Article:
Abandoned: Branches and ATMs disappearing across Australia

For a short time during July last year, a billboard on Hoddle Street in the Melbourne suburb of Clifton Hill was adorned with a heart-warming image of a baby in the arms of perhaps a grandmother on a swing, both with beaming smiles. It was accompanied by the words “Heart lives here” and the logo for the Commonwealth Bank (CommBank).

Being beyond 50 now, I have become a cynical old thing, and found it somewhat bemusing to link that image and three-word slogan with a banking monolith.

There used to be a Commonwealth Bank branch in our local main shopping strip, Queens Parade, which forms the boundary between Clifton Hill and North Fitzroy. But, in a move that will be familiar to many around Australia, it closed its doors for the last time a couple of years ago.

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Perhaps determined to convince us that heart still lives here, CommBank was kind enough to leave in place its ATM outside its former home. But then it was moved, further up Queens Parade to the ‘quiet end’.

For many, this meant a slightly longer walk to get their cash, but at least CommBank’s ‘heart’ still had a presence in our little village.

I am a regular user of that ATM. My two adult sons rarely have physical cash with them, but I still like to deal in notes and coins occasionally, as do several of the small business that operate in our neighbourhood, especially those that are slugged a fee – by banks – for using a card to pay.

A couple of months ago, as I was making a withdrawal, a messaged flashed up on the ATM screen: “This ATM will soon be removed”.

I was not surprised. I suspected this day would come sooner or later.

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In the weeks since first seeing that message, that particular ATM has been ‘out of service’ quite a few times, more often than I can remember in the past. My cynical side can’t help but wonder if that has been a deliberate CommBank tactic, to help us ATM dinosaurs get used to the idea.

Sometimes when I get really annoyed by a large corporation’s seeming lack of care, I jump on Twitter to vent my frustration. This was one such moment. I copied in CommBank on my rant and got exactly the response I expected:

“Hi Gigs, the needs of our customers are changing. Everyday more and more customers are choosing to do their banking online with our CommBank app and over the phone. Across the industry, ATM withdrawal volumes continue to decrease year on year as customers look at other methods.”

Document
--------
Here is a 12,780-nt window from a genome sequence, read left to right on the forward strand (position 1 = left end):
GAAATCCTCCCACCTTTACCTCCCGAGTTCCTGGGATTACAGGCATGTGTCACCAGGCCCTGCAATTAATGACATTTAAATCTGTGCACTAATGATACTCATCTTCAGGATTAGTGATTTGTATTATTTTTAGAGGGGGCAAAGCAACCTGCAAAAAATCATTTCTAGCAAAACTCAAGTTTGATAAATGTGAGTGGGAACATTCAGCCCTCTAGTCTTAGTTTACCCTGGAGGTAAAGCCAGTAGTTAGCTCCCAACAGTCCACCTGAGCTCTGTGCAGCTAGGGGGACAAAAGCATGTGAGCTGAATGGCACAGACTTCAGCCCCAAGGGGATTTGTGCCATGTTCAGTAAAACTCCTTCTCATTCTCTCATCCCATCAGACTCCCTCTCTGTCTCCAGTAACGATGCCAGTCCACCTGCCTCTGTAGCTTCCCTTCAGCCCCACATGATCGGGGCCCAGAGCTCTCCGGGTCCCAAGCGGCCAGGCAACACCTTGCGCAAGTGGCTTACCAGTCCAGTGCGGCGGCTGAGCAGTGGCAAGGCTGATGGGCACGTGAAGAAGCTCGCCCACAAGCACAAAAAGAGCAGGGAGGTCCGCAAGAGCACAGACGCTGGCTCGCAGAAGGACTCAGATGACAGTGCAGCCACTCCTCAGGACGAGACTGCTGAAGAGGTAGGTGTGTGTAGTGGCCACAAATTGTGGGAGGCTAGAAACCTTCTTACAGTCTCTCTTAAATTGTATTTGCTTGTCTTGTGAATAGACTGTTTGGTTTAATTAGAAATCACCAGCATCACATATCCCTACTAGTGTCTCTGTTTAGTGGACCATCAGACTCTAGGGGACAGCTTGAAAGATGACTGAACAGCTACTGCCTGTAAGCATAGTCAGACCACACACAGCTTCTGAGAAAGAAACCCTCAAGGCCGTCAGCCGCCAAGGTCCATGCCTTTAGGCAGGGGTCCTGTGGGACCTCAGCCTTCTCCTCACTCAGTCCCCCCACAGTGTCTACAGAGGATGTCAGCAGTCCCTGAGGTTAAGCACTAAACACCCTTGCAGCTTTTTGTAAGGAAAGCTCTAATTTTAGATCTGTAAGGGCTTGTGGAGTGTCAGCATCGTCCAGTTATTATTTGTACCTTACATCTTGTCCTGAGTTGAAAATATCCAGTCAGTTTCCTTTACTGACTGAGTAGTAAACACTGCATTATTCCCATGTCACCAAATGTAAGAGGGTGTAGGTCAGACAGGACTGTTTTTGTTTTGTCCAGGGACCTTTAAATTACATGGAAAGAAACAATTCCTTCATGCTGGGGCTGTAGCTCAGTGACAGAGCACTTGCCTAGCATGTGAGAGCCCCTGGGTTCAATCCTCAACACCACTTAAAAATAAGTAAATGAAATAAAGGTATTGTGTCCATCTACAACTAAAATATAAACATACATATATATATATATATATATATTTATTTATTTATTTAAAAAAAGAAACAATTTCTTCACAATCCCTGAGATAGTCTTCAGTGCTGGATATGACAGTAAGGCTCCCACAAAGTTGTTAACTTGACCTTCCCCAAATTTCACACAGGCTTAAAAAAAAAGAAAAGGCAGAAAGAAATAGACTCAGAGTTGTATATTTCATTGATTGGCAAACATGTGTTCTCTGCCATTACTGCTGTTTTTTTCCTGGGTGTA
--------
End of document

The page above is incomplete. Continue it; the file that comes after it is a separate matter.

My response to their response was to point out that many of us are ‘choosing’ this only because all other alternatives have been removed – by the bank itself.

I should probably be grateful to CommBank. I have spent most of the last 33 years living in Clifton Hill, and when I arrived in 1989, the NAB, ANZ and CommBank all had branches on Queens Parade. The ANZ long ago became a hairdresser and the NAB has been a café for many years. At least CommBank lasted longer than them.

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I’m also aware, as pointed out in a response to my original tweet, that country towns abandoned by banks are doing it much tougher than those of us in inner-suburban Melbourne. At least we can find an ATM in a neighbouring suburb, for now.

One might think the money the bank is saving by no longer having a physical branch surely allows them to afford an ATM presence. Apparently not, although I note with a raised eyebrow that the CommBank’s 2021 Annual Report records an after-tax profit of more than $10.1 billion, and that CEO Matt Comyn’s ‘realised remuneration’ went from $3.9 million in 2020 to $5.2 million last year, an increase of more than 29 per cent.

This is, of course, how big business operates. I fully understand that maximising profits is the aim of the game. By all means remove our last local ATM, CommBank, and keep working towards maximising shareholders’ returns.

But don’t do that while telling us, your customers, that “heart lives here”. It doesn’t.

Has your local bank branch closed recently? Have ATMs disappeared from your neighbourhood? Why not share your experience in the comments section below?

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Written by Andrew Gigacz

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